Paradise Lost: Tsunami / Quake Affects Surf World

In the morning hours of December 26th local time, South East Asia was rocked by a colossal earthquake that cut loose on the ocean floor off the west coast of Northern Sumatra, about 155 miles south southeast of Banda Aceh, Indonesia. The quake, which was measured as a 9.0 on the Richter scale by the U.S Geological Survey, triggered a massive tsunami event that has left a death toll in its wake that may continue to rise beyond 100,000 according to the International Red Cross.

Due to the quake's proximity to prime surfing locations in that part of the world, the surf community's familiarity with the area and its people, and because of the high number of surfers that are known to frequent many of the countries affected, the surf world has been collectively holding its breath, waiting for more news of the effects of this immense natural disaster.

Early reports suggest that many areas most familiar to surfers seem to have been mercifully spared from large scale destruction and massive loss of life. Bali, in southern Indonesia has suffered no ill effects from the earthquake and the wave. The Mentawais, an area which many feared could have been extremely hard hit due to its proximity to the epicenter, apparently also has been mostly spared.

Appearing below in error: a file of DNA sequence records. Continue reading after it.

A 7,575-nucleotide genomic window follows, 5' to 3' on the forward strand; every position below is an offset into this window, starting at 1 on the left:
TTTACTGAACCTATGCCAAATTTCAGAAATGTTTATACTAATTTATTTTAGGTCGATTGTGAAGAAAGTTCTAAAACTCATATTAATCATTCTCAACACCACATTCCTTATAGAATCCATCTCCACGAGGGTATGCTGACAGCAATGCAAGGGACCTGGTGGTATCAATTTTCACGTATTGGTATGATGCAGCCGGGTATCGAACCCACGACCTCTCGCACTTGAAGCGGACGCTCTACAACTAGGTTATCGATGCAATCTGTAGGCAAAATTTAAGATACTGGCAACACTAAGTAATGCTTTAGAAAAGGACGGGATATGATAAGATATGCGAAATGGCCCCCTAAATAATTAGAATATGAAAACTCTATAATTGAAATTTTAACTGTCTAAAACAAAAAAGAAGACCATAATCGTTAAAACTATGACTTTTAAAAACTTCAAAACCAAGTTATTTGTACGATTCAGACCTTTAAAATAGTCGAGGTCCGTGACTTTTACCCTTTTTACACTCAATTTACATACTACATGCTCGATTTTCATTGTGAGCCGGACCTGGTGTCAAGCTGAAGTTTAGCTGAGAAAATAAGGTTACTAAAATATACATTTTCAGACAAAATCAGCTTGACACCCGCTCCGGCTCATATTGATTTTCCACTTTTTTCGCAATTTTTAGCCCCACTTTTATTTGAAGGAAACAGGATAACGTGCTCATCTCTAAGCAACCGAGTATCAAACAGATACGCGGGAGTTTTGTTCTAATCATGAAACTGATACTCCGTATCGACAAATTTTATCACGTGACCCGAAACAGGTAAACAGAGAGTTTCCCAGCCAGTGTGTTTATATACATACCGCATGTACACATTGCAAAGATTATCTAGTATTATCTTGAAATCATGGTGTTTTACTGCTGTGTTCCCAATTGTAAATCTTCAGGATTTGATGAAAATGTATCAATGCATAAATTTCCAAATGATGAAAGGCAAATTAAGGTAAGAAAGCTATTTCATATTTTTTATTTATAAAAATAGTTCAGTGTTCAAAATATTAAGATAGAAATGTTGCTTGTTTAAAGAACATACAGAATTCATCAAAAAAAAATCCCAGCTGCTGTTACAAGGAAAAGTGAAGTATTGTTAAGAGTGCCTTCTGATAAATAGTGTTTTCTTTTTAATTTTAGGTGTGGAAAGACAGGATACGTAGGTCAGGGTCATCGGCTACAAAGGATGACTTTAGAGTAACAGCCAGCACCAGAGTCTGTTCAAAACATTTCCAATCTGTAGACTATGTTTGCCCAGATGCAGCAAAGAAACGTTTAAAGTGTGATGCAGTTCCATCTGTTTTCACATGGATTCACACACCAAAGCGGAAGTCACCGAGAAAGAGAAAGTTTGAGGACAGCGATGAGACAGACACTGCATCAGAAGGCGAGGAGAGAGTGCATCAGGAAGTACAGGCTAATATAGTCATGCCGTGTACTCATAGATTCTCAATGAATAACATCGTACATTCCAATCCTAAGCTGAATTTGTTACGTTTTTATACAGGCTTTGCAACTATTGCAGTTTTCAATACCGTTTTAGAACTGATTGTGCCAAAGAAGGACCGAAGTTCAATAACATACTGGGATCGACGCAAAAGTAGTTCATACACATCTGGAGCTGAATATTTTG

"The Mentawais and Padang appear to have made it through fine," said Anthony Marcotti of Sariana Koat Mentawai, a boat charter service which operates extensively throughout the region. "All our trips are still on schedule and accounted for, and I spoke with a friend of mine who was in the Playgrounds area when this went down, and he told me the water level just got really high and then really low. Extreme highs and lows that went in and out a few times in about an hour, but that's about it." Playgrounds, which is located towards the northern end of the island chain on Siberut is closer to the epicenter than most of the other well known breaks in the Mentawais.